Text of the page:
CASE, ZACCHEUS Zacheus served in Capt. Case's Co. at the Lexington Alarm. He was Capt. of the 18th Militia Regiment in 1778 Col. Noadiah Hooker's Connecticut regiment which was in the brigade of General Erastus Woldott

CASE, JOB Capt. Job Case was born on 3 Jun 1737 in Simsbury, Hartford Co., CT. He died on 6 Oct 1798 in Simsbury, Hartford Co., CT. Served in the Revolution. Entered the army as Lieutenant, and, 1779 was captain of militia when New Haven was attacked. He had charge of the company transporting cannon balls from the iron works at Salisbury to Boston. Served under Colonels Phelps and Hooker.

I did a lot of searching but didn't find any information about what either of the units of these two Captains did during the War. Above we see that Job Case was leading a unit transporting cannon balls to Boston, and they were both at the “Lexington Alarm”.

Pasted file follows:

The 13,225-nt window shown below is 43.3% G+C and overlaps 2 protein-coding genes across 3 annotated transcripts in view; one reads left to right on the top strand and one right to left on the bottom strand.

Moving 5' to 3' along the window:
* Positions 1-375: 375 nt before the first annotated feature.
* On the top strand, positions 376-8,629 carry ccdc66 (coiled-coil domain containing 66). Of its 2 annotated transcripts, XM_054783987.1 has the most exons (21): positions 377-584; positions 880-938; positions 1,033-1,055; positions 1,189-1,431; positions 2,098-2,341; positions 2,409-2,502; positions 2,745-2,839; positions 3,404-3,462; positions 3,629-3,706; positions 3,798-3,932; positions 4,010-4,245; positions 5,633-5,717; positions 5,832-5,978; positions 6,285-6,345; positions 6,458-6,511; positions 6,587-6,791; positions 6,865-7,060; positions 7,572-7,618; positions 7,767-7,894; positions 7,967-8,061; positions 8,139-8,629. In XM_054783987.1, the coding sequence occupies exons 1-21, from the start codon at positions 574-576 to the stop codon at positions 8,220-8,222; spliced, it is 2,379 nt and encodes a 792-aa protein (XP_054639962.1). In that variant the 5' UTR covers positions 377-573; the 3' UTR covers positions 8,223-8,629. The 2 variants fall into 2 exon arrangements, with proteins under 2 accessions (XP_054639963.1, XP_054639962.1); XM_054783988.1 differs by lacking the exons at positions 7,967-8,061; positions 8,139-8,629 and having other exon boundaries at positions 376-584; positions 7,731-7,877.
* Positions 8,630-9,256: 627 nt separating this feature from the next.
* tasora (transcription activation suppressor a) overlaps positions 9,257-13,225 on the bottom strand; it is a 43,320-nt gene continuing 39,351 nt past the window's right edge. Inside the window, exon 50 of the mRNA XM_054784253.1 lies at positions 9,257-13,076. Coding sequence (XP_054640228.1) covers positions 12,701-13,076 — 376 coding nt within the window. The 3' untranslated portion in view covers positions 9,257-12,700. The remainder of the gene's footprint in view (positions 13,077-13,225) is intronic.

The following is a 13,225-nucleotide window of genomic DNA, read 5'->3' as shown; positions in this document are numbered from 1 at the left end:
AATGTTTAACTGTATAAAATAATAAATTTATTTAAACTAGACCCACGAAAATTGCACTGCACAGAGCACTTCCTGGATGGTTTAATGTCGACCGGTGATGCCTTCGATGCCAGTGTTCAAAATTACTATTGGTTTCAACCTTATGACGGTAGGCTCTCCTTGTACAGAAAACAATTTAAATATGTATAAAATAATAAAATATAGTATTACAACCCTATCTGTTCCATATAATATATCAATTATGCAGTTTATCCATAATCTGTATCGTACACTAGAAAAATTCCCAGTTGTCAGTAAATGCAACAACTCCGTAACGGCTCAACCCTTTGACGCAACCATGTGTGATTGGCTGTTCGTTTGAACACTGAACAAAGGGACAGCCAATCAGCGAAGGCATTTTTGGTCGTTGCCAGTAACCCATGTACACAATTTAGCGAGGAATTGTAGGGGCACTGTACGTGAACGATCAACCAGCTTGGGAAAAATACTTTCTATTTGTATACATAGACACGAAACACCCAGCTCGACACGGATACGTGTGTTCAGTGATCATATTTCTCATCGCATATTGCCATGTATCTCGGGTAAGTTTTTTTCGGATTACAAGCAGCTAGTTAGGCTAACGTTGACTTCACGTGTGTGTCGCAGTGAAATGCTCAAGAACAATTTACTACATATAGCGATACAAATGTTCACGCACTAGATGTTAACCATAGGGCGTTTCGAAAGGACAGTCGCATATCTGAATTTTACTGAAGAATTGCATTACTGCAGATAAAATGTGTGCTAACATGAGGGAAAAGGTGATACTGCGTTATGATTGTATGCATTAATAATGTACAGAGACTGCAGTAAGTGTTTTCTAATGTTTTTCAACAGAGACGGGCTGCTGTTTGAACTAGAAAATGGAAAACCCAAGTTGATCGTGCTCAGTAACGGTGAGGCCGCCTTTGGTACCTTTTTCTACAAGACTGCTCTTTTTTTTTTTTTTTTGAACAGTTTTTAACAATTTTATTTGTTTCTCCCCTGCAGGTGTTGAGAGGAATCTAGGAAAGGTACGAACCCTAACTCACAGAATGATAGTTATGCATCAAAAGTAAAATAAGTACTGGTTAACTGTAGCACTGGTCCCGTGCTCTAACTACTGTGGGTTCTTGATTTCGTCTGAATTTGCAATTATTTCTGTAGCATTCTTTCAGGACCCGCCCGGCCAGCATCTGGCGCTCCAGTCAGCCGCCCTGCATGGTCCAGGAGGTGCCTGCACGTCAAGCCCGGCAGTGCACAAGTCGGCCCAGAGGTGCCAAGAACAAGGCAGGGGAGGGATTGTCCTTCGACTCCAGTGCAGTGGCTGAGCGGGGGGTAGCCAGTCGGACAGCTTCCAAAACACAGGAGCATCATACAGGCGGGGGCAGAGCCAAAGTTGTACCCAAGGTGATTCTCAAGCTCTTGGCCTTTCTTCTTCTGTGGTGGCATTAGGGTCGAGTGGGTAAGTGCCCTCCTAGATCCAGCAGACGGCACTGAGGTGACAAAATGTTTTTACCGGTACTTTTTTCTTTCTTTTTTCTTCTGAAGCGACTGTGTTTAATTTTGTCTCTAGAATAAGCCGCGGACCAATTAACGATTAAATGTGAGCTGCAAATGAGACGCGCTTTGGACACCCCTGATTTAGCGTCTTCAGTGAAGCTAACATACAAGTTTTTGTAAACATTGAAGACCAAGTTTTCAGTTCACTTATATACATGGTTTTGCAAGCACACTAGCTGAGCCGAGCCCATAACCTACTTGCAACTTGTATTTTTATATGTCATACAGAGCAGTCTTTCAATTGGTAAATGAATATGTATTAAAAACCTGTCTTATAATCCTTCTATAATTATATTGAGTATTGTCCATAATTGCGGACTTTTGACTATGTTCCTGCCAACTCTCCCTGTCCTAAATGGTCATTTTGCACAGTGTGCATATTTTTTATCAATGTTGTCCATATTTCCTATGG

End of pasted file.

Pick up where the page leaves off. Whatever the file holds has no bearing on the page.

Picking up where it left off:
Below are the other 58 men who were officially recognized for their service. All but three are from Connecticut and NY, so almost certainly descended from our Richard. Another Seymour had also settled in Virginia. Also not included here, of course, are the sons, grandsons, etc of Seymour mothers, grandmothers, etc. who also trace back to the same family tree, but with different last names.

We can only imagine what hardships many others in our family, who were not officially recognized, went through during the war. For example, you'll see later that Samuel's property, and one of William's brothers' property were burned by the British during the War. Therefore the families were in great danger, and probably left homeless for a period.